Wtf is this ESP32 shit and it's hype?

I bought one because I thought JS on a microcontroller? That's gotta be fun!

I'm a hobbiest when it comes to MCUs and I do JS as a job, so I tought I'm made for this and I know at least as much as all the kids on the internet doing it.

Nothing makes sense with this shit. You have to flash wildly compiled modules of WHATEVERTHEFUCK with fucken python development-kits which have something to do with Lua to give you some kind of node-REPL which answers you with a bunch of strangely-looking errors starting with "stdin:x:".
If this NODE-MCU shit is made for JS why is there stuff about Lua everywhere you go with this, I don't get a single thing. Now I'm sitting on about 3 different git repos of sdks or what do I know and know less than before.

Oh and there is actually not a single tutorial really targetting the esp32. it's all about that 82xx-model.

Then I start googling around a bit more - It's not even ES6, it's just some ES3/5 shit. Why would you even do this. That's actually harder to manage than classic C/C++. You get no gain with it. Fuck me.

Wtf bro.

  • 1
    Just go with PIC, it's more sane, somehow.
  • 4
    I use C++ on ESP32 (using arduino ide). I cannot imagine once you fit a JS vm on the ESP32 there would be much room for code.

    You can embed web pages on the ESP32 and in those have JS, but it would run on a browser.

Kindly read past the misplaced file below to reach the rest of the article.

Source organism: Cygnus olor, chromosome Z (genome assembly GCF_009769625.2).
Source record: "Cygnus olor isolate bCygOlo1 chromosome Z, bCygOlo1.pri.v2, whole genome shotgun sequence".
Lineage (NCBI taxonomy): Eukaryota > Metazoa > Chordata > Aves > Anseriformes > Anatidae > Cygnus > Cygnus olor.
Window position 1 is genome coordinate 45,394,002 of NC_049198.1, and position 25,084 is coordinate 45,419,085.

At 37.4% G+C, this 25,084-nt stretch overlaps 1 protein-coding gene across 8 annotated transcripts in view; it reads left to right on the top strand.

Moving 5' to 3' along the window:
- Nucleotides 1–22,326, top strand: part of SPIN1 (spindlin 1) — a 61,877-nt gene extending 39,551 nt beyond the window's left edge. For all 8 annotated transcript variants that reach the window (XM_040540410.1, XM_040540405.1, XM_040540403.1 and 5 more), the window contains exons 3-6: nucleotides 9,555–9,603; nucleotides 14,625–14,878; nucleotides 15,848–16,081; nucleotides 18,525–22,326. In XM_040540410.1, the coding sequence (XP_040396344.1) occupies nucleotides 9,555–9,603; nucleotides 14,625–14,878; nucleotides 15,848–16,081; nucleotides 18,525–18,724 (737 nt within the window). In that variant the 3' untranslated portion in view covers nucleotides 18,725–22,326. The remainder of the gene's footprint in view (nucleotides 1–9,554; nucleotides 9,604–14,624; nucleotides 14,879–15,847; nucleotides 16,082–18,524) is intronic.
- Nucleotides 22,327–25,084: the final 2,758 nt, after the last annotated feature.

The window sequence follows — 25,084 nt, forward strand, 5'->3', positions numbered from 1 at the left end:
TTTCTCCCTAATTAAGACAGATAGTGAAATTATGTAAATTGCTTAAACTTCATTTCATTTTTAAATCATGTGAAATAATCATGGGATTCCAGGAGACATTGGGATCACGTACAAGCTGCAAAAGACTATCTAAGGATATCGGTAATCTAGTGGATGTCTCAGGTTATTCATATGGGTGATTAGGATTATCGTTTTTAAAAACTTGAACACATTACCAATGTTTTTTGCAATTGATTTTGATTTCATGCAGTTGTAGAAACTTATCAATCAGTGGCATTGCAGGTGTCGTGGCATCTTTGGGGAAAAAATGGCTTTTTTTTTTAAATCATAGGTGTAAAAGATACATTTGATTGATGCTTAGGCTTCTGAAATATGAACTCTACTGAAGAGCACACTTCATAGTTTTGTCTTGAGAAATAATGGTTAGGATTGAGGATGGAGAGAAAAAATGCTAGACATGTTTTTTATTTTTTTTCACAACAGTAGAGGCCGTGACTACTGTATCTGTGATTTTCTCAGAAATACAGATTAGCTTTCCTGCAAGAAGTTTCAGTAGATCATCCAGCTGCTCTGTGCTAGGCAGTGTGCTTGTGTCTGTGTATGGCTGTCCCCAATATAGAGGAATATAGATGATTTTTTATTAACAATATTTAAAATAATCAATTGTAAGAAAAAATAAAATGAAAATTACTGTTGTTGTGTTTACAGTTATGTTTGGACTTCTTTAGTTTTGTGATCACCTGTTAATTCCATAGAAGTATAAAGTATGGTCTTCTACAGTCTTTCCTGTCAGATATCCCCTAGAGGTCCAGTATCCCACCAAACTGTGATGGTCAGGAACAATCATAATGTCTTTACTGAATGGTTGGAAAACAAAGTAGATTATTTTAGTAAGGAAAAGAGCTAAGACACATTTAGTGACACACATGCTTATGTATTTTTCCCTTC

• 0
    @Demolishun explain me how people have webservers on these things
  • 2
    @nitwhiz Ye old c++ days. You get a message on the socket. You read it you return a response. No PHP fuckery just c filling a buffer and handing it back as a Http response, except you do it in c.
  • 0
    @p100sch But why would you need a firmware containing a http server module in it for that?

    But still, I'd like to see your "old cpp days" on a mcu without filesystems and sockets..
  • 1

    I used the docs to do this. I may have run this on the predecessor of the esp32, the esp8266. I do have esp32 at home. I will have to look.

    For mine I setup an access point that created its own wifi network. On there I had the "default" page it would redirect to. Then that code pretended to install viruses on your machine. So it was a trap access point that used JS to simulate activity through a browser.
  • 1
    @Demolishun oh what the fuck. so the lib "wifi" contains a whole fucken http-server? that's just wild.
  • 0
    @Demolishun BUT - I thank you very much, TIL I guess. :)
  • 1
    @nitwhiz it's literally just reading the http request over WiFi or serial or whatever into a buffer, parsing it manually, making a http response in another buffer and transmitting that buffer back. No filesystems or sockets or whatever. Raw HTTP protocol. There are probably libraries for it, and also for adding things like SSL.
  • 0
    @RememberMe sounds interesting. and definitely worth looking into a bit more. even though it probably has no real use these days.^^
  • 1